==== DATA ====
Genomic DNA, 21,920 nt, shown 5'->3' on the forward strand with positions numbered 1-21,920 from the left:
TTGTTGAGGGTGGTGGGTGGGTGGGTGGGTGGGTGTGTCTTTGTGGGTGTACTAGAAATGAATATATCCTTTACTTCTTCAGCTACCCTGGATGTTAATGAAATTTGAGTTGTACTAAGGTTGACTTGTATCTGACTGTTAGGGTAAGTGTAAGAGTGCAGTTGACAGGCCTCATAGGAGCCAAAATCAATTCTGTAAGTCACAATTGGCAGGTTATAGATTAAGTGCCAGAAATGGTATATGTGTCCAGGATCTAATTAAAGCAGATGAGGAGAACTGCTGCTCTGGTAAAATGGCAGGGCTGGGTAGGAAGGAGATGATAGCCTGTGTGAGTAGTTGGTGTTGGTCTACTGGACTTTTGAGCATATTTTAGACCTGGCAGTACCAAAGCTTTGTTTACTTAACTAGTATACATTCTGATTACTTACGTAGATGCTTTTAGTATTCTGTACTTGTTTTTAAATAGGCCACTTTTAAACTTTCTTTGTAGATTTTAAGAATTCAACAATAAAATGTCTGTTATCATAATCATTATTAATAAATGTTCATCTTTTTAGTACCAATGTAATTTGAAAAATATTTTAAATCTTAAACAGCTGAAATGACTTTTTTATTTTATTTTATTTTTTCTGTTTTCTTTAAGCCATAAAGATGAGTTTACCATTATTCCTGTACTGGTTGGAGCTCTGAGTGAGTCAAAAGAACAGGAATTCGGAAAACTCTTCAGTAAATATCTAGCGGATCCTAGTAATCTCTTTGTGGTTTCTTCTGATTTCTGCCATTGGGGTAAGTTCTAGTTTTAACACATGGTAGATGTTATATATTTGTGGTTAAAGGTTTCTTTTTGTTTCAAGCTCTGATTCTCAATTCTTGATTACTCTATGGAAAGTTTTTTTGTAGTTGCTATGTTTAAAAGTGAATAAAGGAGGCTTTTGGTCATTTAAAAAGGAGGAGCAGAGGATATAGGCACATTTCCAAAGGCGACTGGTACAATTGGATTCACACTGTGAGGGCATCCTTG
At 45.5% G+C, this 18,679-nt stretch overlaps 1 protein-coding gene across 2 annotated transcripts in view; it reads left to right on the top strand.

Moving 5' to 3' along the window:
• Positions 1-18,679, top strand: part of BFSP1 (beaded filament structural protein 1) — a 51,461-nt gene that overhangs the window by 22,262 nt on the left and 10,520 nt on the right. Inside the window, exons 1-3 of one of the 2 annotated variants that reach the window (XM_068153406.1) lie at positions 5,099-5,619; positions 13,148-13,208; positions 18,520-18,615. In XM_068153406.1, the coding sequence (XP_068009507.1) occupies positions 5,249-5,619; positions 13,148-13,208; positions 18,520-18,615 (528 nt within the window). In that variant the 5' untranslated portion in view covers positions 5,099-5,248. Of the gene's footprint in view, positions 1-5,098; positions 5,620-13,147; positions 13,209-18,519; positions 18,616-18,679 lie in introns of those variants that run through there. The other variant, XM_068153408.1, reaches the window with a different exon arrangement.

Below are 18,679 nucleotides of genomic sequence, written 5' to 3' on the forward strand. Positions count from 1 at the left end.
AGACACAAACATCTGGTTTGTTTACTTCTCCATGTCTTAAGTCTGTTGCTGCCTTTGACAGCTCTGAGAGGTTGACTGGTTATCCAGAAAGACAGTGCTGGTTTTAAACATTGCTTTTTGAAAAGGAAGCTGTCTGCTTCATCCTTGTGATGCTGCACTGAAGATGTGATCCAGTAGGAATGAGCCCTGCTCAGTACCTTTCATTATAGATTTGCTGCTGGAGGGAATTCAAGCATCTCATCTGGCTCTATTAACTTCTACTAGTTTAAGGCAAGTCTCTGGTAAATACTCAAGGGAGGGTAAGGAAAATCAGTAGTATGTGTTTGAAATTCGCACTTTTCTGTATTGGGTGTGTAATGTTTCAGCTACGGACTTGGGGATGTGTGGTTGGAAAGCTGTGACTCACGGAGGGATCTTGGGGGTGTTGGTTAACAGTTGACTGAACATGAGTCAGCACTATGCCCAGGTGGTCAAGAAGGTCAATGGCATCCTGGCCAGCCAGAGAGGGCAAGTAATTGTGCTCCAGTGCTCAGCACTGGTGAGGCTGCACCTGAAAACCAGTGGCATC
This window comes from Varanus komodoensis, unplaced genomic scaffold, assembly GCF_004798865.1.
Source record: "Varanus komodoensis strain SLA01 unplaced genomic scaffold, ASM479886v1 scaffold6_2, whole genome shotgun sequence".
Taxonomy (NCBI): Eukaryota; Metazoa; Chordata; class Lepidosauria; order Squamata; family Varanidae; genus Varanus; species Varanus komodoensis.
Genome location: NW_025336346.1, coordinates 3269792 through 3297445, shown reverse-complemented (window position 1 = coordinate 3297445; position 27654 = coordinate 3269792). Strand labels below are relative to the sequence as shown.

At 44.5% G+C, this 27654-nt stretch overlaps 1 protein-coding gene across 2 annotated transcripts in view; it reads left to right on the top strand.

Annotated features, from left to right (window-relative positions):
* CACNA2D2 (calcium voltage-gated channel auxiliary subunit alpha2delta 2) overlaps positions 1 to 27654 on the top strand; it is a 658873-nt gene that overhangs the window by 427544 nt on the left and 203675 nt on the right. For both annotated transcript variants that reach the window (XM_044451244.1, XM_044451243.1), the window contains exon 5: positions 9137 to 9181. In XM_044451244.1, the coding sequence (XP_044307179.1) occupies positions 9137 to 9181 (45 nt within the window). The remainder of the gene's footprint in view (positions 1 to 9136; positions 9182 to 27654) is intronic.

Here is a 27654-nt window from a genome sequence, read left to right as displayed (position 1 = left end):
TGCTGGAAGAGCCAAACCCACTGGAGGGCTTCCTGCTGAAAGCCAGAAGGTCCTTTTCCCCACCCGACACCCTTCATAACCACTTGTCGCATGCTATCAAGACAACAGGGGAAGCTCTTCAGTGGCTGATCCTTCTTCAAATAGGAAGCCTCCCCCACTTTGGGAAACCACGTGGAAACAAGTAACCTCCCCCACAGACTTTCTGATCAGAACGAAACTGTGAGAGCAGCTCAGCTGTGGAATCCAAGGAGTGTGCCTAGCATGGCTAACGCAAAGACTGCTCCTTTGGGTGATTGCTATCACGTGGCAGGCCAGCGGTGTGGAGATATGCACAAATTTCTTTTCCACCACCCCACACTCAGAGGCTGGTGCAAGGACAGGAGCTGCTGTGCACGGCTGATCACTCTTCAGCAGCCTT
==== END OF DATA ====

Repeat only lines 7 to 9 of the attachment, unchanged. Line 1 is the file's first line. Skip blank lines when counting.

AGACACAAACATCTGGTTTGTTTACTTCTCCATGTCTTAAGTCTGTTGCTGCCTTTGACAGCTCTGAGAGGTTGACTGGTTATCCAGAAAGACAGTGCTGGTTTTAAACATTGCTTTTTGAAAAGGAAGCTGTCTGCTTCATCCTTGTGATGCTGCACTGAAGATGTGATCCAGTAGGAATGAGCCCTGCTCAGTACCTTTCATTATAGATTTGCTGCTGGAGGGAATTCAAGCATCTCATCTGGCTCTATTAACTTCTACTAGTTTAAGGCAAGTCTCTGGTAAATACTCAAGGGAGGGTAAGGAAAATCAGTAGTATGTGTTTGAAATTCGCACTTTTCTGTATTGGGTGTGTAATGTTTCAGCTACGGACTTGGGGATGTGTGGTTGGAAAGCTGTGACTCACGGAGGGATCTTGGGGGTGTTGGTTAACAGTTGACTGAACATGAGTCAGCACTATGCCCAGGTGGTCAAGAAGGTCAATGGCATCCTGGCCAGCCAGAGAGGGCAAGTAATTGTGCTCCAGTGCTCAGCACTGGTGAGGCTGCACCTGAAAACCAGTGGCATC
This window comes from Varanus komodoensis, unplaced genomic scaffold, assembly GCF_004798865.1.
Source record: "Varanus komodoensis strain SLA01 unplaced genomic scaffold, ASM479886v1 scaffold6_2, whole genome shotgun sequence".